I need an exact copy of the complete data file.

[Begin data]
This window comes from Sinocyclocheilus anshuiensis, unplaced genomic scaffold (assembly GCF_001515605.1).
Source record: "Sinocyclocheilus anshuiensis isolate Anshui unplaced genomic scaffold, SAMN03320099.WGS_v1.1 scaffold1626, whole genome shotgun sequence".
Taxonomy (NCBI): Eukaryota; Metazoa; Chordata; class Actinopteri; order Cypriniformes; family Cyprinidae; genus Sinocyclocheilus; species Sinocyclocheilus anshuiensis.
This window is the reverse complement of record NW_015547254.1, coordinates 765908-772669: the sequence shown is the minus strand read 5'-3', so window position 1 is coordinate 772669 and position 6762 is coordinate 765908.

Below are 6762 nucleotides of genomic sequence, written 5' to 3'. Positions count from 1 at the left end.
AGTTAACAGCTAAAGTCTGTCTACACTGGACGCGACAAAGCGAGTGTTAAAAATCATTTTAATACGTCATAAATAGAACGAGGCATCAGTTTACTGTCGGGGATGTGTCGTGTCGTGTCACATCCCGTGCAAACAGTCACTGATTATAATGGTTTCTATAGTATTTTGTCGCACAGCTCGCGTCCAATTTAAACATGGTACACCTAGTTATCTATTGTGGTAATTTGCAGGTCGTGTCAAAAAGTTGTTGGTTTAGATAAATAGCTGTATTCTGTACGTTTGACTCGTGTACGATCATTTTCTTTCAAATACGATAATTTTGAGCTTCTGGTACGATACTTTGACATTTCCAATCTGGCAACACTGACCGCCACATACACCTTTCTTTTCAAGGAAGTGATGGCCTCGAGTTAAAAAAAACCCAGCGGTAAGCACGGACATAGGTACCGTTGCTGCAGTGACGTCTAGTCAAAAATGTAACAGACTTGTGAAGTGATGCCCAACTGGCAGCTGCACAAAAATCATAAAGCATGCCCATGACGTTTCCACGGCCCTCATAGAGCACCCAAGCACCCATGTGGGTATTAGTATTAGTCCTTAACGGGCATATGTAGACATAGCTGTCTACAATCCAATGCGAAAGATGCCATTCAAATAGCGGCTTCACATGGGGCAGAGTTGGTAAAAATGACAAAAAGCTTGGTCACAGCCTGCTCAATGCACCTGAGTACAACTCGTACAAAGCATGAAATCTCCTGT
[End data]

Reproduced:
This window comes from Sinocyclocheilus anshuiensis, unplaced genomic scaffold (assembly GCF_001515605.1).
Source record: "Sinocyclocheilus anshuiensis isolate Anshui unplaced genomic scaffold, SAMN03320099.WGS_v1.1 scaffold1626, whole genome shotgun sequence".
Taxonomy (NCBI): Eukaryota; Metazoa; Chordata; class Actinopteri; order Cypriniformes; family Cyprinidae; genus Sinocyclocheilus; species Sinocyclocheilus anshuiensis.
This window is the reverse complement of record NW_015547254.1, coordinates 765908-772669: the sequence shown is the minus strand read 5'-3', so window position 1 is coordinate 772669 and position 6762 is coordinate 765908.

Below are 6762 nucleotides of genomic sequence, written 5' to 3'. Positions count from 1 at the left end.
AGTTAACAGCTAAAGTCTGTCTACACTGGACGCGACAAAGCGAGTGTTAAAAATCATTTTAATACGTCATAAATAGAACGAGGCATCAGTTTACTGTCGGGGATGTGTCGTGTCGTGTCACATCCCGTGCAAACAGTCACTGATTATAATGGTTTCTATAGTATTTTGTCGCACAGCTCGCGTCCAATTTAAACATGGTACACCTAGTTATCTATTGTGGTAATTTGCAGGTCGTGTCAAAAAGTTGTTGGTTTAGATAAATAGCTGTATTCTGTACGTTTGACTCGTGTACGATCATTTTCTTTCAAATACGATAATTTTGAGCTTCTGGTACGATACTTTGACATTTCCAATCTGGCAACACTGACCGCCACATACACCTTTCTTTTCAAGGAAGTGATGGCCTCGAGTTAAAAAAAACCCAGCGGTAAGCACGGACATAGGTACCGTTGCTGCAGTGACGTCTAGTCAAAAATGTAACAGACTTGTGAAGTGATGCCCAACTGGCAGCTGCACAAAAATCATAAAGCATGCCCATGACGTTTCCACGGCCCTCATAGAGCACCCAAGCACCCATGTGGGTATTAGTATTAGTCCTTAACGGGCATATGTAGACATAGCTGTCTACAATCCAATGCGAAAGATGCCATTCAAATAGCGGCTTCACATGGGGCAGAGTTGGTAAAAATGACAAAAAGCTTGGTCACAGCCTGCTCAATGCACCTGAGTACAACTCGTACAAAGCATGAAATCTCCTGT